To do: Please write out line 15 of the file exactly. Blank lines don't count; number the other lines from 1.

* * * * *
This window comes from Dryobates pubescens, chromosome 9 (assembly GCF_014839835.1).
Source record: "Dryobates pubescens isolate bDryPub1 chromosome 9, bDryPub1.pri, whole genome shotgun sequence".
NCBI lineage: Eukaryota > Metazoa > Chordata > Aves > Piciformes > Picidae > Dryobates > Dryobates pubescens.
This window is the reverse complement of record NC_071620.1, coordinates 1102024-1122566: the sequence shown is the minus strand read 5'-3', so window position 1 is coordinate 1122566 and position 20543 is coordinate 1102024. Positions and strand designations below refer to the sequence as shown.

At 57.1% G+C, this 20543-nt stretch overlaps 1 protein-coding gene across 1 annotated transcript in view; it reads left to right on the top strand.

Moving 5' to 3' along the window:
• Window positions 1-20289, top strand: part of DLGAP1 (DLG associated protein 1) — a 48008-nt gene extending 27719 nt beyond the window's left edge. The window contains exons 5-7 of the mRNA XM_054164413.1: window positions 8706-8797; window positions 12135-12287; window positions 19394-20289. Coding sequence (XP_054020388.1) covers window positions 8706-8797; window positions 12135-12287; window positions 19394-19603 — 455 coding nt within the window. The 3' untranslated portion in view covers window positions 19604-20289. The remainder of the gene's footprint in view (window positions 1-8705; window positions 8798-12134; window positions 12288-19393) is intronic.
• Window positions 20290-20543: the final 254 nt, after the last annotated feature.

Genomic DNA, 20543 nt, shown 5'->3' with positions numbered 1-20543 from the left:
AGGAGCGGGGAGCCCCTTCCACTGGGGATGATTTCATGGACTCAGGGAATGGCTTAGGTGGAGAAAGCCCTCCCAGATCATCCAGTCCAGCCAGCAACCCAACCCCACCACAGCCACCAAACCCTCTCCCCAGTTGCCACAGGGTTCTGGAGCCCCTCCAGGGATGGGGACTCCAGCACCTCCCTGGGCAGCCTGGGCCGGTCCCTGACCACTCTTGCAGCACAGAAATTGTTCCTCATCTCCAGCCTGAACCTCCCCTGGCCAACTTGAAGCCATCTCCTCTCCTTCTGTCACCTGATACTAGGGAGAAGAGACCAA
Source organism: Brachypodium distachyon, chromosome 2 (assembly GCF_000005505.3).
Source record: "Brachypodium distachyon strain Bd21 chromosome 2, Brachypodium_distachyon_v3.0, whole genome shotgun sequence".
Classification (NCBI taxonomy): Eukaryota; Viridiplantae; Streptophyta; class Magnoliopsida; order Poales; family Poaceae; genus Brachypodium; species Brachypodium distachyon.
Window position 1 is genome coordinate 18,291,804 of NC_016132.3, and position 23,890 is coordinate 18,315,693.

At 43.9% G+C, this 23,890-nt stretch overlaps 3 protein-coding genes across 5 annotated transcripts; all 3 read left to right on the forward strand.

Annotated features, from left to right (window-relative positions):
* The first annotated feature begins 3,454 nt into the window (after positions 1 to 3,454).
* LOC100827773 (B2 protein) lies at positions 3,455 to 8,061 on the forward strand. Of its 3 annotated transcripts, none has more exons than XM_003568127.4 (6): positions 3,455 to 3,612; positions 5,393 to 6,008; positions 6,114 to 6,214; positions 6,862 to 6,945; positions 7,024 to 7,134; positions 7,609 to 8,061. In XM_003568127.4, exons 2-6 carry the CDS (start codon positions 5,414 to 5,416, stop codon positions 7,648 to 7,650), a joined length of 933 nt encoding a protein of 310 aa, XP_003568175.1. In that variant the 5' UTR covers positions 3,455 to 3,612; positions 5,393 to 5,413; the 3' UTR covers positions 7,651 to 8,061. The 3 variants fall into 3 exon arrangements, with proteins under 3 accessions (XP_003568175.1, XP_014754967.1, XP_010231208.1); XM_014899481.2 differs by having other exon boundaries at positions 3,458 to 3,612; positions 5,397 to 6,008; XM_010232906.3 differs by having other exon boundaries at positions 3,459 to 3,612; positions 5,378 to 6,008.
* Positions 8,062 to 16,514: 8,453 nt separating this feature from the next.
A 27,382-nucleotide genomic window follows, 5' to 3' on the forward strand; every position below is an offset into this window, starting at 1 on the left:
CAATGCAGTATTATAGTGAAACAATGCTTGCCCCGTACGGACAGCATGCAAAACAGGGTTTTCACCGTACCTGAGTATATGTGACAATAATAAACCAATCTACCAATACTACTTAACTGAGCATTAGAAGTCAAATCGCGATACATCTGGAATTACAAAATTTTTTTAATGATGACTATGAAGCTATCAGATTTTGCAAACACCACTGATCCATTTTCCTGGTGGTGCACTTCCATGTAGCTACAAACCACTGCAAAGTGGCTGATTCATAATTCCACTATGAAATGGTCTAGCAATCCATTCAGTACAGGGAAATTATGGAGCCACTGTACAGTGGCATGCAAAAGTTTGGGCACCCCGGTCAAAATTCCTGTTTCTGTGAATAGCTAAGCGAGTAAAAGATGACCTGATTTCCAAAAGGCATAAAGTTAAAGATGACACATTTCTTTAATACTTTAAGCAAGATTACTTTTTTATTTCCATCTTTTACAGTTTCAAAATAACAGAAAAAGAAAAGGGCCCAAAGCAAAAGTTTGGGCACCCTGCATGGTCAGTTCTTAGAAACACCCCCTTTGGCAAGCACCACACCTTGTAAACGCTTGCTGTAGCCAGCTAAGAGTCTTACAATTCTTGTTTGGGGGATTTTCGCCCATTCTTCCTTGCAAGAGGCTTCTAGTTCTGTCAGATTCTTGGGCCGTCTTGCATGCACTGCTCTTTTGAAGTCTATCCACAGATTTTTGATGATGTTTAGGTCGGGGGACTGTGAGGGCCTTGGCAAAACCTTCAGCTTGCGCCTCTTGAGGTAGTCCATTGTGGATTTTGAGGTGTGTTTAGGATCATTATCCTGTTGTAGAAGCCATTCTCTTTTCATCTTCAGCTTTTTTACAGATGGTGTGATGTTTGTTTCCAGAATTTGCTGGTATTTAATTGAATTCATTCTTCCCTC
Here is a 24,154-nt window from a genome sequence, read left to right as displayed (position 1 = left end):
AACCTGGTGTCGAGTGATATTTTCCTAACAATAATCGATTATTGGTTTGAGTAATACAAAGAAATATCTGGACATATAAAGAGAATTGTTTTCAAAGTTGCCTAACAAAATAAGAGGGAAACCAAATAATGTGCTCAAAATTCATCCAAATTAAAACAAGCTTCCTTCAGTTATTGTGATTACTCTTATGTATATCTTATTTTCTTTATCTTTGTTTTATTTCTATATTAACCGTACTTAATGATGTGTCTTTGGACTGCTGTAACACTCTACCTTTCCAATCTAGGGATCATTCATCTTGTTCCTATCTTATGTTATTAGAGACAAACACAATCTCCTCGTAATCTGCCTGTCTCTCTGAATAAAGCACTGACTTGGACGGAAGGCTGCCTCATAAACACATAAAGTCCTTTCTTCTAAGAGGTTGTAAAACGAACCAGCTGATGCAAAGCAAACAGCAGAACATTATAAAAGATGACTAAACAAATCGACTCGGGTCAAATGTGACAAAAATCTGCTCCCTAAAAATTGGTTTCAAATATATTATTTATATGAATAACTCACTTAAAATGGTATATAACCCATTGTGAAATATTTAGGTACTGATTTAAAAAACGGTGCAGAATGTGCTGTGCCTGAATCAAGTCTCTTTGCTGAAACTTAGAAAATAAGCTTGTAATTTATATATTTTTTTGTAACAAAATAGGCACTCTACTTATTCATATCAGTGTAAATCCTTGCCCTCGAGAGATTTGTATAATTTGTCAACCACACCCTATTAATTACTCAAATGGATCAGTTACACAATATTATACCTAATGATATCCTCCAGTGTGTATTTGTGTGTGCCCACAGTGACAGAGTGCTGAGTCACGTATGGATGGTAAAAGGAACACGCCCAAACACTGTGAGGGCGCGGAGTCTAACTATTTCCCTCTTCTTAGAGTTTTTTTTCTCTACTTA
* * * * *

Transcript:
At 43.9% G+C, this 23,890-nt stretch overlaps 3 protein-coding genes across 5 annotated transcripts; all 3 read left to right on the forward strand.